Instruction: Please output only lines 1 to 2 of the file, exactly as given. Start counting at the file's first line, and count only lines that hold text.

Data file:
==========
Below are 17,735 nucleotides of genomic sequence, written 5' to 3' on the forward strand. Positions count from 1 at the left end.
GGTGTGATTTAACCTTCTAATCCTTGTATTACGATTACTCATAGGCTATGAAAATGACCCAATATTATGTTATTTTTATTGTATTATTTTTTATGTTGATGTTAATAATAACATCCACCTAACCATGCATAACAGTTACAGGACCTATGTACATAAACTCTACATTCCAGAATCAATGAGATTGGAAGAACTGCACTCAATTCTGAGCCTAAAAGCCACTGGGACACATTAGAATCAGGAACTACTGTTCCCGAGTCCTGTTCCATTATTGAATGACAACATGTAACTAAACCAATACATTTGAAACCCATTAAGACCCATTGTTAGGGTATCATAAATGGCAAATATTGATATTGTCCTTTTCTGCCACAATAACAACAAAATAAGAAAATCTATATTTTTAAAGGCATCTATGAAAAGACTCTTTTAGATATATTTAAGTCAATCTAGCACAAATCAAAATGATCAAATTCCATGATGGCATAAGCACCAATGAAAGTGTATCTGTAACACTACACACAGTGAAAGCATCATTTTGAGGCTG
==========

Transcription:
Below are 17,735 nucleotides of genomic sequence, written 5' to 3' on the forward strand. Positions count from 1 at the left end.
GGTGTGATTTAACCTTCTAATCCTTGTATTACGATTACTCATAGGCTATGAAAATGACCCAATATTATGTTATTTTTATTGTATTATTTTTTATGTTGATGTTAATAATAACATCCACCTAACCATGCATAACAGTTACAGGACCTATGTACATAAACTCTACATTCCAGAATCAATGAGATTGGAAGAACTGCACTCAATTCTGAGCCTAAAAGCCACTGGGACACATTAGAATCAGGAACTACTGTTCCCGAGTCCTGTTCCATTATTGAATGACAACATGTAACTAAACCAATACATTTGAAACCCATTAAGACCCATTGTTAGGGTATCATAAATGGCAAATATTGATATTGTCCTTTTCTGCCACAATAACAACAAAATAAGAAAATCTATATTTTTAAAGGCATCTATGAAAAGACTCTTTTAGATATATTTAAGTCAATCTAGCACAAATCAAAATGATCAAATTCCATGATGGCATAAGCACCAATGAAAGTGTATCTGTAACACTACACACAGTGAAAGCATCATTTTGAGGCTG